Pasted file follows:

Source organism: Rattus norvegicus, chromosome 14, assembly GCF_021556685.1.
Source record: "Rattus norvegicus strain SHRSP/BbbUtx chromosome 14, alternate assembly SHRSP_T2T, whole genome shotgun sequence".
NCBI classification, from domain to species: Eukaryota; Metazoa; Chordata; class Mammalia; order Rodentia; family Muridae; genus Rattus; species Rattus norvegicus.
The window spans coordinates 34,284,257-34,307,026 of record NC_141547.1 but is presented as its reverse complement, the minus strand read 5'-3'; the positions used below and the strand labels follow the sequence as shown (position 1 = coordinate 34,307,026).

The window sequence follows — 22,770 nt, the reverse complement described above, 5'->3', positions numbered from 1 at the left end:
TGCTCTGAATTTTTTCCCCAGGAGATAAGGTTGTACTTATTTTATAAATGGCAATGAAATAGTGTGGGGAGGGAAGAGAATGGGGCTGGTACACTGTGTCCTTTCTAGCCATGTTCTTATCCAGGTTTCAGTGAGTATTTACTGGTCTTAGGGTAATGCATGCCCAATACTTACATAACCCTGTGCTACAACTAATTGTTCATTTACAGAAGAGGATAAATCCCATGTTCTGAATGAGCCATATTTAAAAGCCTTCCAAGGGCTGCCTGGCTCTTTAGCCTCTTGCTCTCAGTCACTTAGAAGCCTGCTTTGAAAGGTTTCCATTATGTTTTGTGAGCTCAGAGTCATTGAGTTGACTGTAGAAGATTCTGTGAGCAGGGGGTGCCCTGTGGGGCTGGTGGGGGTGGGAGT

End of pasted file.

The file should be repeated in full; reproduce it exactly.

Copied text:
Source organism: Rattus norvegicus, chromosome 14, assembly GCF_021556685.1.
Source record: "Rattus norvegicus strain SHRSP/BbbUtx chromosome 14, alternate assembly SHRSP_T2T, whole genome shotgun sequence".
NCBI classification, from domain to species: Eukaryota; Metazoa; Chordata; class Mammalia; order Rodentia; family Muridae; genus Rattus; species Rattus norvegicus.
The window spans coordinates 34,284,257-34,307,026 of record NC_141547.1 but is presented as its reverse complement, the minus strand read 5'-3'; the positions used below and the strand labels follow the sequence as shown (position 1 = coordinate 34,307,026).

The window sequence follows — 22,770 nt, the reverse complement described above, 5'->3', positions numbered from 1 at the left end:
TGCTCTGAATTTTTTCCCCAGGAGATAAGGTTGTACTTATTTTATAAATGGCAATGAAATAGTGTGGGGAGGGAAGAGAATGGGGCTGGTACACTGTGTCCTTTCTAGCCATGTTCTTATCCAGGTTTCAGTGAGTATTTACTGGTCTTAGGGTAATGCATGCCCAATACTTACATAACCCTGTGCTACAACTAATTGTTCATTTACAGAAGAGGATAAATCCCATGTTCTGAATGAGCCATATTTAAAAGCCTTCCAAGGGCTGCCTGGCTCTTTAGCCTCTTGCTCTCAGTCACTTAGAAGCCTGCTTTGAAAGGTTTCCATTATGTTTTGTGAGCTCAGAGTCATTGAGTTGACTGTAGAAGATTCTGTGAGCAGGGGGTGCCCTGTGGGGCTGGTGGGGGTGGGAGT